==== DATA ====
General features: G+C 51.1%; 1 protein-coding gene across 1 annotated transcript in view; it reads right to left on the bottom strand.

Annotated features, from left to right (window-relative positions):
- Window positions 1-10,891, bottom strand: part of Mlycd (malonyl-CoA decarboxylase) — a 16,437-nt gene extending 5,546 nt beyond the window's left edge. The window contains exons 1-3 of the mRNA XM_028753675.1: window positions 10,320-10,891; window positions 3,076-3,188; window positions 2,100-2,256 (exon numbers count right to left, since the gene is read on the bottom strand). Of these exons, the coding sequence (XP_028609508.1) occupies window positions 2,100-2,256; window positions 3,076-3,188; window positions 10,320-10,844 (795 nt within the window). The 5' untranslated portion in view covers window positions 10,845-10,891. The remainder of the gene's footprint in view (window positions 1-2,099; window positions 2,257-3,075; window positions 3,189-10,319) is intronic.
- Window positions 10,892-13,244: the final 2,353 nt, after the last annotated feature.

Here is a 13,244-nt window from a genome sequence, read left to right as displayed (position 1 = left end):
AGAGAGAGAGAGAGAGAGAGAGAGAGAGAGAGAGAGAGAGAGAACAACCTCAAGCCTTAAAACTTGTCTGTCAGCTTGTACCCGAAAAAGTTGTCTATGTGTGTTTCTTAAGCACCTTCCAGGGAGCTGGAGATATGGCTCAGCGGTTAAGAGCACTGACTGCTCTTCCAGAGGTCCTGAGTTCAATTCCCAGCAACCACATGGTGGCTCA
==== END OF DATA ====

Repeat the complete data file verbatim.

General features: G+C 51.1%; 1 protein-coding gene across 1 annotated transcript in view; it reads right to left on the bottom strand.

Annotated features, from left to right (window-relative positions):
- Window positions 1-10,891, bottom strand: part of Mlycd (malonyl-CoA decarboxylase) — a 16,437-nt gene extending 5,546 nt beyond the window's left edge. The window contains exons 1-3 of the mRNA XM_028753675.1: window positions 10,320-10,891; window positions 3,076-3,188; window positions 2,100-2,256 (exon numbers count right to left, since the gene is read on the bottom strand). Of these exons, the coding sequence (XP_028609508.1) occupies window positions 2,100-2,256; window positions 3,076-3,188; window positions 10,320-10,844 (795 nt within the window). The 5' untranslated portion in view covers window positions 10,845-10,891. The remainder of the gene's footprint in view (window positions 1-2,099; window positions 2,257-3,075; window positions 3,189-10,319) is intronic.
- Window positions 10,892-13,244: the final 2,353 nt, after the last annotated feature.

Here is a 13,244-nt window from a genome sequence, read left to right as displayed (position 1 = left end):
AGAGAGAGAGAGAGAGAGAGAGAGAGAGAGAGAGAGAGAGAGAACAACCTCAAGCCTTAAAACTTGTCTGTCAGCTTGTACCCGAAAAAGTTGTCTATGTGTGTTTCTTAAGCACCTTCCAGGGAGCTGGAGATATGGCTCAGCGGTTAAGAGCACTGACTGCTCTTCCAGAGGTCCTGAGTTCAATTCCCAGCAACCACATGGTGGCTCA